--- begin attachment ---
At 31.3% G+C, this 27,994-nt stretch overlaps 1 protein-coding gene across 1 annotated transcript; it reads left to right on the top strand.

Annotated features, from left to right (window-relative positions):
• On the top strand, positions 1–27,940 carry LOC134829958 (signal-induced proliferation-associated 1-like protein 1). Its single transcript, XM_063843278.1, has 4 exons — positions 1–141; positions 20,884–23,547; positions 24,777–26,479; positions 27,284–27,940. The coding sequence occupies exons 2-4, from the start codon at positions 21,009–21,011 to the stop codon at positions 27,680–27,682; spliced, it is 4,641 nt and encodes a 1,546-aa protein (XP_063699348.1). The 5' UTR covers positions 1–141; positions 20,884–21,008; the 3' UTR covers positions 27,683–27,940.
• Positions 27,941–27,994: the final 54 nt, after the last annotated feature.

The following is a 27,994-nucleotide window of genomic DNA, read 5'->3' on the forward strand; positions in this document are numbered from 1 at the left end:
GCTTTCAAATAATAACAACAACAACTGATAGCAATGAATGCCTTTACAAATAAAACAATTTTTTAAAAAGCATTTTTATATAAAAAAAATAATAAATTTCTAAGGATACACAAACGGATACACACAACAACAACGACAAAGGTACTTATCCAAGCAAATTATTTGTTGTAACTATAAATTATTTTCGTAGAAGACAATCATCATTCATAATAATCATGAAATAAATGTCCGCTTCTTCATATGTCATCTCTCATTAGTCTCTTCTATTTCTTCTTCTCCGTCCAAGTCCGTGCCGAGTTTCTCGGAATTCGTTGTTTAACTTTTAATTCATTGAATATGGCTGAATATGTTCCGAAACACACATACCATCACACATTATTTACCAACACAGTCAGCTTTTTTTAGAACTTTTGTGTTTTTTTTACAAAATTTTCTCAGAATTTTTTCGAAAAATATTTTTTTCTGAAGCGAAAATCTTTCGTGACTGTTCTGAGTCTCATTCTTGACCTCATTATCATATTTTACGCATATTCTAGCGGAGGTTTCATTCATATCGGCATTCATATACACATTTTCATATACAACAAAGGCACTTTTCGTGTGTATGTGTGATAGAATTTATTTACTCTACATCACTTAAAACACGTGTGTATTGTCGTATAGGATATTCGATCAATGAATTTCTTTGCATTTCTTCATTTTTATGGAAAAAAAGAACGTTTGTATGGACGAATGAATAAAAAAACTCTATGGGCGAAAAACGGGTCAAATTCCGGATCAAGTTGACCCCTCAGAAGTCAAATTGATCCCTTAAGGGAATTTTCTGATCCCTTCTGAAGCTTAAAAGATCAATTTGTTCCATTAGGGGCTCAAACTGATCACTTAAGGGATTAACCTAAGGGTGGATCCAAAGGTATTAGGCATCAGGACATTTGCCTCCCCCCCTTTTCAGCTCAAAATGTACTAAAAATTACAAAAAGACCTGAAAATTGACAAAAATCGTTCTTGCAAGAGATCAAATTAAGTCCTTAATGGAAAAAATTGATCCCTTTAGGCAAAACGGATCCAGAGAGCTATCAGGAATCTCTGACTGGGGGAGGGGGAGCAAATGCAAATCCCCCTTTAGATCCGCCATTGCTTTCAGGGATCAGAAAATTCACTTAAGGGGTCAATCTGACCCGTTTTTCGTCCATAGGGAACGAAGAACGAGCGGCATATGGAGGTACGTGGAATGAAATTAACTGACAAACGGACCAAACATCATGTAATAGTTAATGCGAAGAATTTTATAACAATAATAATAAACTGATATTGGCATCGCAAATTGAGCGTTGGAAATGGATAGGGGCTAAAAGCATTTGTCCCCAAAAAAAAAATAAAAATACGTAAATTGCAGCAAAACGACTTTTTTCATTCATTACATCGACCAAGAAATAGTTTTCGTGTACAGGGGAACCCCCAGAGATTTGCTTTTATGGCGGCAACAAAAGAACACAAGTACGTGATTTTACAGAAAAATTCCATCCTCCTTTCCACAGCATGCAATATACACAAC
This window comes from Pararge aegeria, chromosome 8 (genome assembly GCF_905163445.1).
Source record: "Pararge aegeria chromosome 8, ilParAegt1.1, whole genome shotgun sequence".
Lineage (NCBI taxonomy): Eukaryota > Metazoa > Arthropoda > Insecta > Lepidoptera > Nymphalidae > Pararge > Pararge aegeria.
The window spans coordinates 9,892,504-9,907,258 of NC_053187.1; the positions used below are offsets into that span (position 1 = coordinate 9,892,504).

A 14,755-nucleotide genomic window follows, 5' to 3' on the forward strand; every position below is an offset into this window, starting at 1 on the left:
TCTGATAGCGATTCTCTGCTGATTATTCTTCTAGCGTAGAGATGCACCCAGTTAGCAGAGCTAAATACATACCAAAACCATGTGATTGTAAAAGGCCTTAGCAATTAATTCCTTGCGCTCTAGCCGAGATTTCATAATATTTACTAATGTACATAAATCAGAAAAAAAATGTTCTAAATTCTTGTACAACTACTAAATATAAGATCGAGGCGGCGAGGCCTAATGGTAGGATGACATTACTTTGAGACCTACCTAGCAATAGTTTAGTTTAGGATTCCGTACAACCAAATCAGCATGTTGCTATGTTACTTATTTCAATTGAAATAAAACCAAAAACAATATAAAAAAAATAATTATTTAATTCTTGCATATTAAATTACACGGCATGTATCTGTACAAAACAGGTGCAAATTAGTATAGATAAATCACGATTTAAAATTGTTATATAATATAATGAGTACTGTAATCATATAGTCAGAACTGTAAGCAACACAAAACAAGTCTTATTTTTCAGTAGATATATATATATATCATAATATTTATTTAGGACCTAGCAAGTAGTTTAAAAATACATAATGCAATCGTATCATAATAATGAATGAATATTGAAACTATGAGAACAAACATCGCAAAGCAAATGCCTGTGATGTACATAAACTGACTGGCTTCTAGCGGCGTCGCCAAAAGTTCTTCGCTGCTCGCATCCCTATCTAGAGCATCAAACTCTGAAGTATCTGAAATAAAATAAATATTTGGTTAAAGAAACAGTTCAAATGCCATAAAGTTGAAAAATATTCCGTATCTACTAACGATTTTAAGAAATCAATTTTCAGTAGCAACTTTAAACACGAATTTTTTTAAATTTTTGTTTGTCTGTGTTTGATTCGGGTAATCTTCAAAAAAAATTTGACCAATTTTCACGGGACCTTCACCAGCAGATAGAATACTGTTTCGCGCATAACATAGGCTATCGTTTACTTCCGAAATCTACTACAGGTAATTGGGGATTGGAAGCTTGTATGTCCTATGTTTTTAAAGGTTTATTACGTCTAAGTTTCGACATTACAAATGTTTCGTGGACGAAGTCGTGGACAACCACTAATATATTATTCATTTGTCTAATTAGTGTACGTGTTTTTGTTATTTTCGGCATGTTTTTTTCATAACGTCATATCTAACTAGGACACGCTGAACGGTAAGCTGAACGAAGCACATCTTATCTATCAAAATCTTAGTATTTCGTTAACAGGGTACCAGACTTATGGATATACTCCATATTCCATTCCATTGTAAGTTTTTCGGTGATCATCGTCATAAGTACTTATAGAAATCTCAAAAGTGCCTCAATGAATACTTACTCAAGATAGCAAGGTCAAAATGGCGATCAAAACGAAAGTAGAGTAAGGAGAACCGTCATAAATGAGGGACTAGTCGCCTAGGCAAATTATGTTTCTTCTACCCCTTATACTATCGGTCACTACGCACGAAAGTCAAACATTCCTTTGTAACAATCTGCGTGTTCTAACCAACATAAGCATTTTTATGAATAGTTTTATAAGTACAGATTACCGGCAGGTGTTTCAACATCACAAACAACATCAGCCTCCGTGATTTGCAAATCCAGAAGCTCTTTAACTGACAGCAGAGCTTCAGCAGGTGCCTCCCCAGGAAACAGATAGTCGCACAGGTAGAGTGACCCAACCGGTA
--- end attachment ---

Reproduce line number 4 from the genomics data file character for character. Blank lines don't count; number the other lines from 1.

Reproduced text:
• Positions 27,941–27,994: the final 54 nt, after the last annotated feature.